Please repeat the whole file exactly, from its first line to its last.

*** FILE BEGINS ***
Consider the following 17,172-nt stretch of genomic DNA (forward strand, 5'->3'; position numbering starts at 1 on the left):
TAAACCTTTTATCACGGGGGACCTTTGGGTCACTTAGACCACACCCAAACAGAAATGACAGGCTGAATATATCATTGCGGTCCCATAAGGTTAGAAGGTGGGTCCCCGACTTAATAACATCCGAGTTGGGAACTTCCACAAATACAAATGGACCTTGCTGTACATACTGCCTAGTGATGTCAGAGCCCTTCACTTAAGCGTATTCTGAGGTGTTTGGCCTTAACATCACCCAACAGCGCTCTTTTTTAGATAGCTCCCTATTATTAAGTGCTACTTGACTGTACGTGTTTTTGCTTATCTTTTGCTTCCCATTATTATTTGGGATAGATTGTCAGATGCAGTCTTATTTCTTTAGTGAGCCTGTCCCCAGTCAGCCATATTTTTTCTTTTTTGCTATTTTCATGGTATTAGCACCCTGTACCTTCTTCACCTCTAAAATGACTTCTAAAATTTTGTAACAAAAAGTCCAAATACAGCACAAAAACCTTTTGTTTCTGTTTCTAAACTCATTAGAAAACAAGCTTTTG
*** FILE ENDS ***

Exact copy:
Consider the following 17,172-nt stretch of genomic DNA (forward strand, 5'->3'; position numbering starts at 1 on the left):
TAAACCTTTTATCACGGGGGACCTTTGGGTCACTTAGACCACACCCAAACAGAAATGACAGGCTGAATATATCATTGCGGTCCCATAAGGTTAGAAGGTGGGTCCCCGACTTAATAACATCCGAGTTGGGAACTTCCACAAATACAAATGGACCTTGCTGTACATACTGCCTAGTGATGTCAGAGCCCTTCACTTAAGCGTATTCTGAGGTGTTTGGCCTTAACATCACCCAACAGCGCTCTTTTTTAGATAGCTCCCTATTATTAAGTGCTACTTGACTGTACGTGTTTTTGCTTATCTTTTGCTTCCCATTATTATTTGGGATAGATTGTCAGATGCAGTCTTATTTCTTTAGTGAGCCTGTCCCCAGTCAGCCATATTTTTTCTTTTTTGCTATTTTCATGGTATTAGCACCCTGTACCTTCTTCACCTCTAAAATGACTTCTAAAATTTTGTAACAAAAAGTCCAAATACAGCACAAAAACCTTTTGTTTCTGTTTCTAAACTCATTAGAAAACAAGCTTTTG